The funniest part of the song is the infamous line wherein Pumbaa discusses how he felt downhearted every time that he…passed wind. In the original film, Timon stops Pumbaa before he can use the phrase in front of the children (both baby Simba and the audience), but here Timon does not intervene, as Pumbaa announces his farting habits to the world. Pumbaa queries as to whether Timon is going to stop him, and Timon simply responds with, “No I’m not. You disgust me.” I must admit, I laughed out loud when I first heard it. Eichner’s delivery and his banter with Rogen is a great way to change up the song from the original. The audience has grown since the original film, and we are all now old enough to hear the word “fart” without having a meltdown. (Well, most of us are anyway.) JD McCrary and Donald Glover’s role as Simba in the song is also brilliant, as both of them are hugely talented singers who manage to capture the spirit of Simba perfectly, both younger and older.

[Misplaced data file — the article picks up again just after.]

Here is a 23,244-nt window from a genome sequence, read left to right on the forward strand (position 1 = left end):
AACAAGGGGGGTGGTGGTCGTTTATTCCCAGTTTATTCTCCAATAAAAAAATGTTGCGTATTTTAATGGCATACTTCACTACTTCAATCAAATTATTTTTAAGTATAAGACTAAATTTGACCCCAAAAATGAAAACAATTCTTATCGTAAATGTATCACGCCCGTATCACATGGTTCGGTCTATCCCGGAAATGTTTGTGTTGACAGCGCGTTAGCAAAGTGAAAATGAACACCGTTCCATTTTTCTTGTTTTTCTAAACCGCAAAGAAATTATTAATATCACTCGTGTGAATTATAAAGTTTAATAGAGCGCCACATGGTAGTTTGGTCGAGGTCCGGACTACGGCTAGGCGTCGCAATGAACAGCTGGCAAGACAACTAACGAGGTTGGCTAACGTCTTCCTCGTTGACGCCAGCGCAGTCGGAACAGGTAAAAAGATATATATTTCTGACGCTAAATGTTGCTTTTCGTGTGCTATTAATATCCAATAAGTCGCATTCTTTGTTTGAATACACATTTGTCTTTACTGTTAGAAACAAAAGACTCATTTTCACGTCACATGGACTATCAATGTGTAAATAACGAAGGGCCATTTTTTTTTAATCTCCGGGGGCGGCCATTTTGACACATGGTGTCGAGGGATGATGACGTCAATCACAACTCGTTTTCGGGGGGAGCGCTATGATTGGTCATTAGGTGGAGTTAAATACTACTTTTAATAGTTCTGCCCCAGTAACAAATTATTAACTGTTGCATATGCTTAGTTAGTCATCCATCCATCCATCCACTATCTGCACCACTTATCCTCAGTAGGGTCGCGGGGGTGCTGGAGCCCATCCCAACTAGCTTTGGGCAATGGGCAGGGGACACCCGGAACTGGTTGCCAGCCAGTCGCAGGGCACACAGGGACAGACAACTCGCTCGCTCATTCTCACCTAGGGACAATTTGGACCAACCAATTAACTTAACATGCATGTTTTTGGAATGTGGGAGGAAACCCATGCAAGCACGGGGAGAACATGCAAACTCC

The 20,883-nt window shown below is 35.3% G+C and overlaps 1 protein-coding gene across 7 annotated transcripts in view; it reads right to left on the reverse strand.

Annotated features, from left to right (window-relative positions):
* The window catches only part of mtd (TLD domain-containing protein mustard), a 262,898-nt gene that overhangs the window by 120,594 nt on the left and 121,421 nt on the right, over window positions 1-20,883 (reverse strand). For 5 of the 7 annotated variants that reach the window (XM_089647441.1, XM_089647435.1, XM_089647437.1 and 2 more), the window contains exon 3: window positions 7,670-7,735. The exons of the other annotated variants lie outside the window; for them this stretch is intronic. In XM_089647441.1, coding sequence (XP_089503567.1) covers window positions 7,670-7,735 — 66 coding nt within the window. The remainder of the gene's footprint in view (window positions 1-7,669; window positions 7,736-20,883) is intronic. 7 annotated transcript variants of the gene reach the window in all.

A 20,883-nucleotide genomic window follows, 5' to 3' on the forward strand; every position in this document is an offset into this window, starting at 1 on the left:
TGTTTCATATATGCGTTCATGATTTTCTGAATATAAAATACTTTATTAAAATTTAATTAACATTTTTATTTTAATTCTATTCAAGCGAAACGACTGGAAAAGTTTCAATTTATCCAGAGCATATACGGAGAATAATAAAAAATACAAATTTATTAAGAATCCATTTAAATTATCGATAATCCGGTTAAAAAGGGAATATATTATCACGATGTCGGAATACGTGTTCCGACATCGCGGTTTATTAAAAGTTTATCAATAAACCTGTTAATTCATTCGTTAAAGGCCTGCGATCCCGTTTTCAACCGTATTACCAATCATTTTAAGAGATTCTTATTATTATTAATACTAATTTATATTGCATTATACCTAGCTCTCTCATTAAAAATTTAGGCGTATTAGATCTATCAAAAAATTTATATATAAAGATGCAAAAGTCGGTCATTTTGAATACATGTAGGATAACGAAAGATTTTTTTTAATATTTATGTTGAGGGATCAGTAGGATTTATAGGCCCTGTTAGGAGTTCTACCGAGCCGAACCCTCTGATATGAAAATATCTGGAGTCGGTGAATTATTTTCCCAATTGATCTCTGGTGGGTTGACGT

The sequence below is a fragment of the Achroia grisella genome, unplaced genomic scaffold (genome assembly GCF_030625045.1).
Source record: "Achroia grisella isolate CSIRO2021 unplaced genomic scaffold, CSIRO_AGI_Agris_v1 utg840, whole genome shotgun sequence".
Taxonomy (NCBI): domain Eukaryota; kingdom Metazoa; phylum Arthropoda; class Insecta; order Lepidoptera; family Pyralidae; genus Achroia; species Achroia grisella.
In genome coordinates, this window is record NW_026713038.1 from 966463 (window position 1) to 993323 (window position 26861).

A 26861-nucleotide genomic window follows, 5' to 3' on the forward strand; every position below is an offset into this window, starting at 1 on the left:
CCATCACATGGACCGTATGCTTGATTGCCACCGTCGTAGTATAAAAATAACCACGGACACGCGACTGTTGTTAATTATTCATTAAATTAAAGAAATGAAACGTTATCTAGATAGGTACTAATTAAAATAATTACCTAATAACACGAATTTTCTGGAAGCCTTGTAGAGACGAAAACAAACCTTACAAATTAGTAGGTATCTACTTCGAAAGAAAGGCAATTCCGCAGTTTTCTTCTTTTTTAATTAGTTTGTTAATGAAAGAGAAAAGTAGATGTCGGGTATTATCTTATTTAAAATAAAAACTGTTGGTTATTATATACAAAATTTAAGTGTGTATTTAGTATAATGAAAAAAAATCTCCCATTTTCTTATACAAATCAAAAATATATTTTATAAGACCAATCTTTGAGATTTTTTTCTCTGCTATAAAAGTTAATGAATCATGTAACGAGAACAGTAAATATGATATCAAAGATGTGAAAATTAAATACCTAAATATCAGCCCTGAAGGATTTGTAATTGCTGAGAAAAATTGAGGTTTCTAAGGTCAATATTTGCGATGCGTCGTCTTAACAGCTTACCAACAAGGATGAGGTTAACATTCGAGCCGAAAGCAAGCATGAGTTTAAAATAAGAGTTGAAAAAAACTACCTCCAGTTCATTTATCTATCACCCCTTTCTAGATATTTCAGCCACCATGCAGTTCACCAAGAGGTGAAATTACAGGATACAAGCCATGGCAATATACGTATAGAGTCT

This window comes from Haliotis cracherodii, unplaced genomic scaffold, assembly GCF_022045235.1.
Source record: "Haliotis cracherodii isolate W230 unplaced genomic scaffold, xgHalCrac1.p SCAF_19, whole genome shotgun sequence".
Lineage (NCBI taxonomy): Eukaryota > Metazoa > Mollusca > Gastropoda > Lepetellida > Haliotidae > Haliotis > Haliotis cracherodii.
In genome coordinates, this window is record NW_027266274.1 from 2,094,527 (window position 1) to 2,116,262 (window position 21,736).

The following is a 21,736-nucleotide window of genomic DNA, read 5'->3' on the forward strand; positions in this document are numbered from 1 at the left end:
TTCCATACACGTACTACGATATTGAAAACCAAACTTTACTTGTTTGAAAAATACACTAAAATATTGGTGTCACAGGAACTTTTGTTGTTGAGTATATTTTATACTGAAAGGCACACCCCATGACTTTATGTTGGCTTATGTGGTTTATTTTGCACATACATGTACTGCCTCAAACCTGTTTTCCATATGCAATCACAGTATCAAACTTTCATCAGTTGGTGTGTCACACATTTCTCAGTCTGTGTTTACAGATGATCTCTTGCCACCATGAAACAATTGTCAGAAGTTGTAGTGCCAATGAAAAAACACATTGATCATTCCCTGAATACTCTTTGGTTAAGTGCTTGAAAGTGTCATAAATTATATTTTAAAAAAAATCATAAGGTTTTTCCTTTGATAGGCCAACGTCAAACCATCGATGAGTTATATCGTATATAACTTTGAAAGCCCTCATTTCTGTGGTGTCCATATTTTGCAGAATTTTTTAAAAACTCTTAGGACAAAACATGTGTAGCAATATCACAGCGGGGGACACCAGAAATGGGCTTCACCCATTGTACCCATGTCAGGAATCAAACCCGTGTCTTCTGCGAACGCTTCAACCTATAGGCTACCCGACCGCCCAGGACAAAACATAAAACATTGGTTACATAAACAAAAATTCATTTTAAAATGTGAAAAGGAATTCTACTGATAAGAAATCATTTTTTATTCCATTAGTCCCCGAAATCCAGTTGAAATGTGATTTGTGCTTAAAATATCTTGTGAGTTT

#2 Most Disappointing: “The Lion Sleeps Tonight”

With that being said, the inclusion of “The Lion Sleeps Tonight,” sung by Eichner and Rogen, seems a little bit unnecessary to me. It is a funny scene in the original film, with the two wandering in the jungle singing the song to themselves, and it will probably make for amusing viewing in this remake too, but I don’t see why it had to be put in the Lion King soundtrack. Again, Eichner’s vocals are great, but Rogen does very little here. There are also hints of fart noises in the song as well, which makes it feel all the more obsolete.